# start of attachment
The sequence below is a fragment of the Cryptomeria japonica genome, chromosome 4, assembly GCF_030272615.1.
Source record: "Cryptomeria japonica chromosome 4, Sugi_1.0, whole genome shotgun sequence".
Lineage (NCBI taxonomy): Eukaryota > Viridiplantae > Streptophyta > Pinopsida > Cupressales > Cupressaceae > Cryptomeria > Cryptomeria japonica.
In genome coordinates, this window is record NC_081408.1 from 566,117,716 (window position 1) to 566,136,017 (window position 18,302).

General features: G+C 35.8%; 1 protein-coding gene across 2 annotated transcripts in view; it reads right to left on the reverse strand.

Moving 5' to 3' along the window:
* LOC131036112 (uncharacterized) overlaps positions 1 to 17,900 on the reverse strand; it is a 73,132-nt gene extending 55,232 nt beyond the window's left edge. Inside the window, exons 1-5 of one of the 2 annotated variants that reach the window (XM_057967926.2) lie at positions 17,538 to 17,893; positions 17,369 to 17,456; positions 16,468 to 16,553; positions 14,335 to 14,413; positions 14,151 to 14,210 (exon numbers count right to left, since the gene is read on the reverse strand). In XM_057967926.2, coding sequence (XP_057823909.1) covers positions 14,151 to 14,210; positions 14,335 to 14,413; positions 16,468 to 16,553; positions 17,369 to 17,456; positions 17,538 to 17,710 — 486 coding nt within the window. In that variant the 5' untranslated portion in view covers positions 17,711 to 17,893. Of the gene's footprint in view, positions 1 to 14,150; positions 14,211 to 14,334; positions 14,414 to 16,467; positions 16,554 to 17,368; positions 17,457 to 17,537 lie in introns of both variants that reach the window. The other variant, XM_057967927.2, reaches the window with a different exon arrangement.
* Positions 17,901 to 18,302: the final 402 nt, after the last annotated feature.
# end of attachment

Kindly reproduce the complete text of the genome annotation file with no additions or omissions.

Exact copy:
The sequence below is a fragment of the Cryptomeria japonica genome, chromosome 4, assembly GCF_030272615.1.
Source record: "Cryptomeria japonica chromosome 4, Sugi_1.0, whole genome shotgun sequence".
Lineage (NCBI taxonomy): Eukaryota > Viridiplantae > Streptophyta > Pinopsida > Cupressales > Cupressaceae > Cryptomeria > Cryptomeria japonica.
In genome coordinates, this window is record NC_081408.1 from 566,117,716 (window position 1) to 566,136,017 (window position 18,302).

General features: G+C 35.8%; 1 protein-coding gene across 2 annotated transcripts in view; it reads right to left on the reverse strand.

Moving 5' to 3' along the window:
* LOC131036112 (uncharacterized) overlaps positions 1 to 17,900 on the reverse strand; it is a 73,132-nt gene extending 55,232 nt beyond the window's left edge. Inside the window, exons 1-5 of one of the 2 annotated variants that reach the window (XM_057967926.2) lie at positions 17,538 to 17,893; positions 17,369 to 17,456; positions 16,468 to 16,553; positions 14,335 to 14,413; positions 14,151 to 14,210 (exon numbers count right to left, since the gene is read on the reverse strand). In XM_057967926.2, coding sequence (XP_057823909.1) covers positions 14,151 to 14,210; positions 14,335 to 14,413; positions 16,468 to 16,553; positions 17,369 to 17,456; positions 17,538 to 17,710 — 486 coding nt within the window. In that variant the 5' untranslated portion in view covers positions 17,711 to 17,893. Of the gene's footprint in view, positions 1 to 14,150; positions 14,211 to 14,334; positions 14,414 to 16,467; positions 16,554 to 17,368; positions 17,457 to 17,537 lie in introns of both variants that reach the window. The other variant, XM_057967927.2, reaches the window with a different exon arrangement.
* Positions 17,901 to 18,302: the final 402 nt, after the last annotated feature.